Jehovah, according to Scriptures, is the creator of evil: “I form the light, and create darkness. I make peace, and create calamity. I am Jehovah, who does all these things” (Is. 45:7). The theological explanation for the creation of evil is that, if God did not create evil, there is another god that has the power to create, too. As to the Christians Satan is the god of evil, he, by creating evil, would be opposing God in even conditions. This argument does not have rational basis, for it is written in the Scriptures: “For the creation was subjected to vanity, not of its own will, but because of him who subjected it, in hope” (Rom. 8:20). There is a power that subjected God’s creation; and if it subjected it, it is either stronger than God, or God allowed it, in which case he would be co-author with the enemy. If he keeps silent, it shows that he agrees with it. Even the children of God are under this damned yoke, and therefore it is written: “That all living things will be made free from the power of death and will have a part with the free children of God in glory. For we are conscious that all living things are weeping and sorrowing in pain together till now. And not only so, but we who have the first fruits of the Spirit, even we have sorrow in our minds, waiting for the time when we will take our place as sons, that is, the salvation of our bodies” (Rom. 8:21-23). Only after the final resurrection of the saints, that is, the children of God, those who have received the gift of the Holy Spirit, will be free from this cursed slavery.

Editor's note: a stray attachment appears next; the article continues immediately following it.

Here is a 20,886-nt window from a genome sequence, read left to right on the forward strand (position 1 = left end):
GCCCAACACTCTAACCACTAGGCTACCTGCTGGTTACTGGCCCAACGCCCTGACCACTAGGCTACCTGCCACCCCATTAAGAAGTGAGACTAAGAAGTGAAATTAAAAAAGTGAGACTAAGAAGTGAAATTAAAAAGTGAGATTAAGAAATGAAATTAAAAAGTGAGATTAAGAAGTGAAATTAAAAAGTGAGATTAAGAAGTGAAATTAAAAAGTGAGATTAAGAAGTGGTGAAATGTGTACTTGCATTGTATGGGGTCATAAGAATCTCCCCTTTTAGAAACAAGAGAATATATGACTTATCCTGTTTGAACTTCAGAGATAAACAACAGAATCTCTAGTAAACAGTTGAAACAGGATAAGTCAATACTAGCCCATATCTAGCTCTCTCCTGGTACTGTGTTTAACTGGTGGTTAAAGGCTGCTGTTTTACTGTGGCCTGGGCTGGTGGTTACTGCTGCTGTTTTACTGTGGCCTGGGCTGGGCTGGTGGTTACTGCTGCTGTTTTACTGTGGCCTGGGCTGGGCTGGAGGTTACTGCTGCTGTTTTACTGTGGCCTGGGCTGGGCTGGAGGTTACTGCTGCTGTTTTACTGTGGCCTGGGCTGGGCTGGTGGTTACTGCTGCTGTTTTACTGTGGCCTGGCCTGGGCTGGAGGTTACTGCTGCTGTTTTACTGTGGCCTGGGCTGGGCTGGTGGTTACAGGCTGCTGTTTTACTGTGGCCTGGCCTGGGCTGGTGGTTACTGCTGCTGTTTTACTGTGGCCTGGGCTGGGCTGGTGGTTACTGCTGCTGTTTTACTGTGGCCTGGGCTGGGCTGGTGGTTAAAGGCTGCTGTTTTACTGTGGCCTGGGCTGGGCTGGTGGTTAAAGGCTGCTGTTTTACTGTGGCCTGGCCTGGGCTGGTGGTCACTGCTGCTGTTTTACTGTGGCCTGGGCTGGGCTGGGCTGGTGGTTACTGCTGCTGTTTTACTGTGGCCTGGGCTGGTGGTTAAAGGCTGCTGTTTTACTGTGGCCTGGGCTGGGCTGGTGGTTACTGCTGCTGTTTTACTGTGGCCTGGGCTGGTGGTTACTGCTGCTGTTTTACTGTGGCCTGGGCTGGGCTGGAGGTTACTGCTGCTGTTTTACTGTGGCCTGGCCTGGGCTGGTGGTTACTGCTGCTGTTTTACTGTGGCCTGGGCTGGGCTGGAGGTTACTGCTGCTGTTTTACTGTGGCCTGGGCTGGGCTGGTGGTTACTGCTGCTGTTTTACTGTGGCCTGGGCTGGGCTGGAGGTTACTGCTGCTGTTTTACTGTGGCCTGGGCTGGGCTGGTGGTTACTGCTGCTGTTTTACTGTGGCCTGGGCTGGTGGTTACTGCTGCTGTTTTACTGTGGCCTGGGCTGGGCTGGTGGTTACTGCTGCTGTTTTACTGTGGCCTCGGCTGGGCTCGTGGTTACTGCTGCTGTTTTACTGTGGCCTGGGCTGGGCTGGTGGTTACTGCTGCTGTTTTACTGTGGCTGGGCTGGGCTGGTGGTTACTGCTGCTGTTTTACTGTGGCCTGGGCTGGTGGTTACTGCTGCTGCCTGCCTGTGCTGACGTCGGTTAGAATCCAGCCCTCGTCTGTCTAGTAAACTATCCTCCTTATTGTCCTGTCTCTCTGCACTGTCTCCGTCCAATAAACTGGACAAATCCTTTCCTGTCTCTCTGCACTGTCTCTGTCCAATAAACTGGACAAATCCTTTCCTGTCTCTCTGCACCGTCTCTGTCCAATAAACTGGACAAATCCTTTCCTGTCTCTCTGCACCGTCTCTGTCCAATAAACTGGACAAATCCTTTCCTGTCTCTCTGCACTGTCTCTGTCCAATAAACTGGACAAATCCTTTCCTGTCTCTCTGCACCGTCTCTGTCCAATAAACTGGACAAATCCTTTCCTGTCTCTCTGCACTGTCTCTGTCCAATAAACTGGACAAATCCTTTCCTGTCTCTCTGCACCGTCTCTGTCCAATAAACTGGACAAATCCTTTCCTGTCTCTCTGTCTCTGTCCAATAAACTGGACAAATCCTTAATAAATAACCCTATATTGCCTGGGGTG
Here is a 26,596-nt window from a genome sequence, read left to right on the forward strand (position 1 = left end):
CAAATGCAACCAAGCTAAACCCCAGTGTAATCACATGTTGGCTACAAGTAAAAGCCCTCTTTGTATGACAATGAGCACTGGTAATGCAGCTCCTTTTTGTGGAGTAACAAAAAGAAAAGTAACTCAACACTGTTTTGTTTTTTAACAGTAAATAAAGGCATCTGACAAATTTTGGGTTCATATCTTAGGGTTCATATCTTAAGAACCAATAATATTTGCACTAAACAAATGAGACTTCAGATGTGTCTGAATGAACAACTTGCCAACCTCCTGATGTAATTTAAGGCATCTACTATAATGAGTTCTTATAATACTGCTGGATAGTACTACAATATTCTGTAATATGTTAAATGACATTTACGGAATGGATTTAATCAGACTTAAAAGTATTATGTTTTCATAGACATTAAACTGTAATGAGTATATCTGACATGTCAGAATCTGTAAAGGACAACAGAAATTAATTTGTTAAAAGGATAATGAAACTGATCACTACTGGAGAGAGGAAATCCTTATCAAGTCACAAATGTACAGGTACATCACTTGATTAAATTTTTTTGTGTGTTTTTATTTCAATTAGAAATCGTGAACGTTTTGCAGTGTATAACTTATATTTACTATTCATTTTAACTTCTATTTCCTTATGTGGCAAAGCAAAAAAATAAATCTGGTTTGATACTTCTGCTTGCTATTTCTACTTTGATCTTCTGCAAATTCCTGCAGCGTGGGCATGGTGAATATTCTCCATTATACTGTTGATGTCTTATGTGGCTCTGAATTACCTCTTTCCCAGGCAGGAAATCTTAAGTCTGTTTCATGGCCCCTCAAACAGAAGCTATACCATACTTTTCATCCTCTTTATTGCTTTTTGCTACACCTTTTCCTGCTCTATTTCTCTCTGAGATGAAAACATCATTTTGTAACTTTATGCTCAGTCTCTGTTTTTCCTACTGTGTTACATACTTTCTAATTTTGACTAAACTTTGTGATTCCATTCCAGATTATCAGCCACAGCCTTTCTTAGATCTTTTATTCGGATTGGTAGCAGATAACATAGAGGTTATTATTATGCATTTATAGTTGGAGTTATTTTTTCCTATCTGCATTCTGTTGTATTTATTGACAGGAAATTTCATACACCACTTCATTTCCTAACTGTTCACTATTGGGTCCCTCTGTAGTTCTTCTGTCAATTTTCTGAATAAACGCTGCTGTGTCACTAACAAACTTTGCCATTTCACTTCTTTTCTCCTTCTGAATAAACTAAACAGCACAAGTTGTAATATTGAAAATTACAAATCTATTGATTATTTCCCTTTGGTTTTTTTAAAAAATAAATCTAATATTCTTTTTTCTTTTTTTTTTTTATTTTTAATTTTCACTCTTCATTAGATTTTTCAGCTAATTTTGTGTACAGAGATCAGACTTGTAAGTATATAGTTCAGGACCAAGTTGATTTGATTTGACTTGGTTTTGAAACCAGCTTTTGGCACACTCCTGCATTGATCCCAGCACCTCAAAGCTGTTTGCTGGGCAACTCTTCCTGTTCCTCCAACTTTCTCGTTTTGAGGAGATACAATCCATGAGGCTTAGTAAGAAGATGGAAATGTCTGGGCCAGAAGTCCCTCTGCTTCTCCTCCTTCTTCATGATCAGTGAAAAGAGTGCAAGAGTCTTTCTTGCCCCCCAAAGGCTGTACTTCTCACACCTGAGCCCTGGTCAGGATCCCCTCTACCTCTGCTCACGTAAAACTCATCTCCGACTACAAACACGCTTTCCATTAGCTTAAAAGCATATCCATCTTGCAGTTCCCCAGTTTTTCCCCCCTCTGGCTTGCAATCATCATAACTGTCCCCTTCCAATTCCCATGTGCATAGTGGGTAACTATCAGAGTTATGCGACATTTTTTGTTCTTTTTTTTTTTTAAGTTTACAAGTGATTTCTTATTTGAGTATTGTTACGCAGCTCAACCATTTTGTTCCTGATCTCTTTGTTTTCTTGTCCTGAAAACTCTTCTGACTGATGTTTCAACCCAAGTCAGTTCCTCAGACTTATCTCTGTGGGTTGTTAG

As evil according to the Scriptures is the creation of Jehovah, let us analyze the evil that comes from Jehovah. This god, creator of evil, affirms that he exercises servitude over his people, which he compares with the servitude of the kingdoms of the earth, rather, slavery. Let us read the story of Rehoboam, son of Solomon, when he became king over Israel after the death of his father: “It happened, when the kingdom of Rehoboam was established, and he was strong, that he forsook the law of Jehovah, and all Israel with him. It happened in the fifth year of king Rehoboam, that Shishak king of Egypt came up against Jerusalem, because they had trespassed against Jehovah, with twelve hundred chariots, and sixty thousand horsemen. The people were without number who came with him out of Egypt: the Lubim, the Sukkiim, and the Ethiopians. He took the fortified cities which pertained to Judah, and came to Jerusalem. Now Shemaiah the prophet came to Rehoboam, and to the princes of Judah, who were gathered together to Jerusalem because of Shishak, and said to them, ‘Thus says Jehovah, “You have forsaken me, therefore have I also left you in the hand of Shishak.”’ Then the princes of Israel and the king humbled themselves; and they said, ‘Jehovah is righteous.’ When Jehovah saw that they humbled themselves, the word of Jehovah came to Shemaiah, saying, ‘They have humbled themselves. I will not destroy them; but I will grant them some deliverance, and my wrath shall not be poured out on Jerusalem by the hand of Shishak. Nevertheless they shall be his servants, that they may know my service, and the service of the kingdoms of the countries’” (2 Chr. 12:1-8). Jehovah’s moral standard is so low that it is compared to the Egyptian’s, and the Egyptian’s standard was evil and corrupt.